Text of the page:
The SPEAKER: Supplementary, member for Hammond.

Mr PEDERICK (Hammond) (14:33): A supplementary to the Minister for Regional Development: what modelling has the Minister for Regional Development commissioned on the impacts of exorbitant power price increases on regional businesses like Golden North?

The Hon. A. KOUTSANTONIS (West Torrens—Treasurer, Minister for Finance, Minister for State Development, Minister for Mineral Resources and Energy) (14:33): It is obvious that those types of price increases are unacceptable. It is obvious to anyone that that type of price increase hurts business. That's why all the states, including the Prime Minister, commissioned Dr Finkel to lower power prices. That's why all the states awaited his report for a national response. That's why all the states want to see all 50 recommendations implemented but, unfortunately for us, the conservatives in the commonwealth government will not allow it to occur, so we have to wait. We have to wait until 2020.

So while you are complaining about Golden North and the impacts, or any other business in South Australia, perhaps, just perhaps, you should speak to your commonwealth colleagues about implementing the recommendations of their own report that says the only way to lower prices is by having a market mechanism and, when you have that market mechanism in place, you will get better outcomes.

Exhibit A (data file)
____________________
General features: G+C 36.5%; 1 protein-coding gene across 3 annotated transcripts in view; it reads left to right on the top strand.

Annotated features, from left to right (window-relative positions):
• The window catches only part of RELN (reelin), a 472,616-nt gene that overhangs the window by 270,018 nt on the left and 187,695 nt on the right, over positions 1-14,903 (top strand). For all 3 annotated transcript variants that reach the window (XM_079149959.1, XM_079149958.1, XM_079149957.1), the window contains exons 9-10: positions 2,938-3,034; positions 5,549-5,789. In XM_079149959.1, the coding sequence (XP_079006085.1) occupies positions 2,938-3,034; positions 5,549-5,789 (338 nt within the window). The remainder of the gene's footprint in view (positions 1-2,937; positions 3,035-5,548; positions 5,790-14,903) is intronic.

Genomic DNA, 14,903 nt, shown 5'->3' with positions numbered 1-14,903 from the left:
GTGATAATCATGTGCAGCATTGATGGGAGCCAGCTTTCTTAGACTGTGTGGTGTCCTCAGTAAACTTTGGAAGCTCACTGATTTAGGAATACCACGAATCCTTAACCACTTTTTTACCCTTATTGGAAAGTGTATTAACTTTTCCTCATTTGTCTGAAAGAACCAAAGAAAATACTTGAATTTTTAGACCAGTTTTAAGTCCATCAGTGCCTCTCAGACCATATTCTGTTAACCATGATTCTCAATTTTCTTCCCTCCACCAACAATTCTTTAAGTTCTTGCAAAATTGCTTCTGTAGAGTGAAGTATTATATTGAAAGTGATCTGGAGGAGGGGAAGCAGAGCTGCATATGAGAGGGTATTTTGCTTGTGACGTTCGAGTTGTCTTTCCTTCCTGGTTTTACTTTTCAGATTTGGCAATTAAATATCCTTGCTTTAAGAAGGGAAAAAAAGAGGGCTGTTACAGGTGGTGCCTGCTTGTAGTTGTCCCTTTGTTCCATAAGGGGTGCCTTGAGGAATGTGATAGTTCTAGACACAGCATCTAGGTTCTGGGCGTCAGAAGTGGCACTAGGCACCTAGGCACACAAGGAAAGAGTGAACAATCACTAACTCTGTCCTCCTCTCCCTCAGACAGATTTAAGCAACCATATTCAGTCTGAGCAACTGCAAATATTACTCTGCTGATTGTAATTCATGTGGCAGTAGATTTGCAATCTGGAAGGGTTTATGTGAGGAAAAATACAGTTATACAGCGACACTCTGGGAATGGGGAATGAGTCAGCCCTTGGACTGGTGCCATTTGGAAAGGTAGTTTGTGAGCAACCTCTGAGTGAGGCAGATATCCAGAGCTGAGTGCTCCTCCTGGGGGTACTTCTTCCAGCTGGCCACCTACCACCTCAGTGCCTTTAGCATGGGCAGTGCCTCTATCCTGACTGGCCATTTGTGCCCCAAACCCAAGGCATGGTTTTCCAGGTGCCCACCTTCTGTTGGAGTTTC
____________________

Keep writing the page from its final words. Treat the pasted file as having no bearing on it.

In the absence of a national market mechanism, we will bring in our energy security target, which is a price mechanism to get more generation into the market. What has been the outcome? AGL announced new generation, despite members opposite saying they wouldn't, and they did. As soon as we mentioned the energy security target, what did we get by the largest retailer? Brand-new investment in new generation.